India Uncut

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Saturday, January 08, 2005

Post-tsunami thoughts 1: Fighting poverty

Disaster shows discretion – it is always the poor who get the worst of it. All through Tamil Nadu we have seen that it is the poor who have suffered most, a fact that has been so commented upon and so amply illustrated that I won’t bother to elaborate upon it. And from this we come to the simple conclusion: a fight to minimise the impact of a future tragedy is essentially a fight against poverty. This is a battle we are supposed to have been fighting for the last 50 years, but our forays have been so half-hearted that we haven’t come close to succeeding. Poverty is a formidable enemy, and you cannot win a war if you’re wondering what’s for breakfast.

So how do we defeat poverty? I have written about this before, and my answer remains the same: free markets, open economy, more accountable government. (Read “The myth about the rich and the poor” for my thoughts on why only free markets can bring about prosperity.) One of the people who accompanied me on some of my travel through Tamil Nadu, Nityanand Jayaraman, will wince when he reads this, but I think his environmental activities are entirely compatible with the kind of globalisation that I would like to see happen.

Companies, and this includes the chemical companies Jayaraman is fighting against, are neither good nor bad – they are amoral. They act solely on the basis of the economic imperitive, and that is as it should be. It is the responsibility of the government to regulate their activities, and that vast self-propagating bureaucratic machine that Nehru set up fails to do so, and that failure is written into its design. We love to rail against how Enron duped the people of India with the Dabhol Power Project, but should we really blame Enron for that? Shouldn’t the blame rest with the corrupt government functionaries who signed those contracts with Enron? India’s problems are problems of governance, and the vast remains of Nehru’s Fabian socialism are actually corrupting the process of globalisation, and giving it a bad name.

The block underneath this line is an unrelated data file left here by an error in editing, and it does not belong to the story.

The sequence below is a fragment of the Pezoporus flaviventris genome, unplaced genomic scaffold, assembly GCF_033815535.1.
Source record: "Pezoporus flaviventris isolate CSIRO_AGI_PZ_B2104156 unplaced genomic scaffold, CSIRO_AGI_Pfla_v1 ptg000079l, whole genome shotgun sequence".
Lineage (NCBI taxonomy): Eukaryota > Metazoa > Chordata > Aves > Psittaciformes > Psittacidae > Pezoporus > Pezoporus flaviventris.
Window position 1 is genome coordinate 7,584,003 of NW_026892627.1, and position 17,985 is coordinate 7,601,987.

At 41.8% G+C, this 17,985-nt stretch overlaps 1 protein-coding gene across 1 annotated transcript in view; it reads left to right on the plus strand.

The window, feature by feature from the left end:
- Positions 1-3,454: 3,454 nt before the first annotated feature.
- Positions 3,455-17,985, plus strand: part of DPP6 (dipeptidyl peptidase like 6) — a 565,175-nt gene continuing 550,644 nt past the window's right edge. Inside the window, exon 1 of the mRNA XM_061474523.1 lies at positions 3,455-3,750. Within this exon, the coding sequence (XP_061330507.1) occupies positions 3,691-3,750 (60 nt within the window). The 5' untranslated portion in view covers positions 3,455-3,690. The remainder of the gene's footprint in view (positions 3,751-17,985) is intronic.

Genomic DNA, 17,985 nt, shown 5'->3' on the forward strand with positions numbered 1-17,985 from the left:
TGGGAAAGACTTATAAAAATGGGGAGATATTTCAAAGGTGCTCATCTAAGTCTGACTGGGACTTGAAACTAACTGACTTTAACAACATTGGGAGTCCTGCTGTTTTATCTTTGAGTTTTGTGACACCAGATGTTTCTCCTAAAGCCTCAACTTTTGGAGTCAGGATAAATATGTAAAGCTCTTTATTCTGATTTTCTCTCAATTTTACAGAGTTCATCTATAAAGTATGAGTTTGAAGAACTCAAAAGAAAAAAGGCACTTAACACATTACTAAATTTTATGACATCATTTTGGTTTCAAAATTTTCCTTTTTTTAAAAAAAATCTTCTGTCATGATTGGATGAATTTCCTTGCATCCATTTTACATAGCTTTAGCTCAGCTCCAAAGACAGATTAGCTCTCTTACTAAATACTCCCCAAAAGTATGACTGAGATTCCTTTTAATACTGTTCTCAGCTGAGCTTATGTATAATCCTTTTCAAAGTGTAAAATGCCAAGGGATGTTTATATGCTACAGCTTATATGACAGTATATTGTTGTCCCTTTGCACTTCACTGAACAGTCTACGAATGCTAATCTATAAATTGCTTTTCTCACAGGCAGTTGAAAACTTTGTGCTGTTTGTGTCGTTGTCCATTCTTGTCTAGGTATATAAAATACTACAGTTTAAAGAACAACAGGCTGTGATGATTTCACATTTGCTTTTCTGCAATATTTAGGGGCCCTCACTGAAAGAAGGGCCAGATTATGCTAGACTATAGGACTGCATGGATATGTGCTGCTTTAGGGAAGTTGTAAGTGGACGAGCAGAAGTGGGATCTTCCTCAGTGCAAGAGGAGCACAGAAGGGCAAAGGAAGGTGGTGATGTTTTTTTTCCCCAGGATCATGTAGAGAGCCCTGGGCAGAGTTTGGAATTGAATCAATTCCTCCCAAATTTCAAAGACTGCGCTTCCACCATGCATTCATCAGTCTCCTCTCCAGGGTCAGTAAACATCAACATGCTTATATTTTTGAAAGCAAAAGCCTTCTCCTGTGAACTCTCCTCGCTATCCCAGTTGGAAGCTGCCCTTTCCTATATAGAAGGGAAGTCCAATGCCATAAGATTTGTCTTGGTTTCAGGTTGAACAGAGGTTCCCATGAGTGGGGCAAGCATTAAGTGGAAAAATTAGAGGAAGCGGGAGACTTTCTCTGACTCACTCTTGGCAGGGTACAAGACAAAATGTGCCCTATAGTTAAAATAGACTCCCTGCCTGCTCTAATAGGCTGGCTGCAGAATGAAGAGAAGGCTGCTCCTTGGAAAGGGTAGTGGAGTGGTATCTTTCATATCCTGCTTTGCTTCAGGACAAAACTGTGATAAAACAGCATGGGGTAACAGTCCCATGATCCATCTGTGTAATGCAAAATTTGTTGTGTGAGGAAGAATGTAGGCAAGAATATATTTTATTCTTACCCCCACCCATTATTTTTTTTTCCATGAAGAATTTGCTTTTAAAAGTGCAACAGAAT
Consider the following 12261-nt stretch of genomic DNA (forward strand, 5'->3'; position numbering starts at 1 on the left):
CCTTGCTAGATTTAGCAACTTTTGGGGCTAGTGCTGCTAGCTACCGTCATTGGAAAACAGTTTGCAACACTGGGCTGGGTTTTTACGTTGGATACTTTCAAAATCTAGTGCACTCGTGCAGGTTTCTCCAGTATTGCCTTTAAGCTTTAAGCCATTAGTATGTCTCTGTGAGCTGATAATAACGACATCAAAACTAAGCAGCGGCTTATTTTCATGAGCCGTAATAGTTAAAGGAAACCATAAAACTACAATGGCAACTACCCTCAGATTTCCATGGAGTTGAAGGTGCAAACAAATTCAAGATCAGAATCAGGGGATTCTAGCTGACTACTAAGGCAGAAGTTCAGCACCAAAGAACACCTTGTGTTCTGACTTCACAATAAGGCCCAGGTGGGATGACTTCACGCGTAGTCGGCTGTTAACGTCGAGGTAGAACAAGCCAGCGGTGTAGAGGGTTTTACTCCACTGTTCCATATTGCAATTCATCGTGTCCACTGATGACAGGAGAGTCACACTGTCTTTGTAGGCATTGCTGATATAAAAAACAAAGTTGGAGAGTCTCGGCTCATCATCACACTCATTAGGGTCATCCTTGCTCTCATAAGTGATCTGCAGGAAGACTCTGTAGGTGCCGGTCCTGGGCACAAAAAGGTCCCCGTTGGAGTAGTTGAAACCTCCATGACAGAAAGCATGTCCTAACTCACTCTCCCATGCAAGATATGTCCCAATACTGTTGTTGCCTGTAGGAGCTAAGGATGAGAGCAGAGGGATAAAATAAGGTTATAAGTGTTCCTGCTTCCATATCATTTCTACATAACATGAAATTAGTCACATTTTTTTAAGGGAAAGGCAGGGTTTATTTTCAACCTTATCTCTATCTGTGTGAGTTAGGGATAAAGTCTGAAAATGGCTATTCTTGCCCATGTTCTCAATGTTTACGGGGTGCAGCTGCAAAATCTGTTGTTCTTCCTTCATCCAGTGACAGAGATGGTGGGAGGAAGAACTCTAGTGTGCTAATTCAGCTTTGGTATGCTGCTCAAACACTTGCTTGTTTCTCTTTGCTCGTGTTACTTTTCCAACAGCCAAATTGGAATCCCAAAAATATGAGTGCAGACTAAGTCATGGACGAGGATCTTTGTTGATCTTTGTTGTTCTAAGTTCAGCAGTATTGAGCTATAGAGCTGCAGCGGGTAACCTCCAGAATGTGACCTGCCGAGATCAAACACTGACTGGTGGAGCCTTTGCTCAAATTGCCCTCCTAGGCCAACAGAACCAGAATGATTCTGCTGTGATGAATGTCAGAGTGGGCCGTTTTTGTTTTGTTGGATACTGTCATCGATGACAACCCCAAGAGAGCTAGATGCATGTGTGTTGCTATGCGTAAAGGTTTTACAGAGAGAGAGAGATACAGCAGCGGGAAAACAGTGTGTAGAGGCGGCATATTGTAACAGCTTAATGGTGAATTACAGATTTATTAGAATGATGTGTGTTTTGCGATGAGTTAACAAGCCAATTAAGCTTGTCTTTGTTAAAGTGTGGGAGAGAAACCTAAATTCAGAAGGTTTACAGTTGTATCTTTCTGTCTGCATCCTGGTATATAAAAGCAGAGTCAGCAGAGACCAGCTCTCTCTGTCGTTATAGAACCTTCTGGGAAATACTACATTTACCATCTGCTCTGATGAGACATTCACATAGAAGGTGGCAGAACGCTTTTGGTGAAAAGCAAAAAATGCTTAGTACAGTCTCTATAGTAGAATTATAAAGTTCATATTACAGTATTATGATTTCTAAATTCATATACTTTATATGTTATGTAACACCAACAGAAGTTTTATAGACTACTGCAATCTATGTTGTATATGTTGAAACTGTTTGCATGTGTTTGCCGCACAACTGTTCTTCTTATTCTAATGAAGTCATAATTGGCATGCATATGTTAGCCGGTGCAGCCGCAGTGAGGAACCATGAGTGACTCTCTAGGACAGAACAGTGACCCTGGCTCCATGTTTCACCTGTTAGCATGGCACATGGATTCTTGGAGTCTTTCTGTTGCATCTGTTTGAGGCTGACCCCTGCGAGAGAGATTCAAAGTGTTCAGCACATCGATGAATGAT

So how do we improve governance? The kind of work activists like Jayaraman do is invaluable – if you shout loud enough and long enough, people eventually take notice – but it is equalivalent to a mosquito attacking a slumbersome elephant. That elephant is not just the government – it is us.

To my mind, democracy and free markets must go hand-in-hand to achieve prosperity. But I would venture to say that the way democracy works in India is not the way it should. In theory, people should elect their leaders on the basis of who will govern them the best, and existing governments should be held accountable on that basis. But governance hardly matters in India, and large swathes of the country vote on the basis of caste dynamics and factors that have nothing to do with governance. Identity politics is still the most powerful force in elections.

Obviously the key to changing this is development, which will lead to more education, which will lead to more discretion in voting, shifting the focus to governance. (This is why entities that depend on identity politics, like the radical right, are against this kind of development, with all their swadeshi rhetoric.) But a vicious circle kicks in here. To get an accountable government in the true sense of a democracy, we need development, but to develop as we should, we need governance. The way in which we are moving now, limping along ineptly towards a globalised economy, is taking too long, and the poor are complaining that they don’t see the impact of globalisation, and so it must be bad.

Apart from limping along, with the pains that it involves, is there any other way out? Well, yes. If an enlightened economist could take over the government, he could accelerate the process. But are we evolved enough as a country to elect such a man? Well, no. By a stroke of good fortune, though, we have precisely one such person leading this government. Manmohan Singh could be that seminal prime minister who will turn globalisation from a negative term to a positive one, standing for equitable prosperity. And perhaps when that next tsunami comes, less people will suffer, and those who do lose their houses will have a bank account and an insurance policy.
amit varma, 1:08 PM| write to me | permalink | homepage

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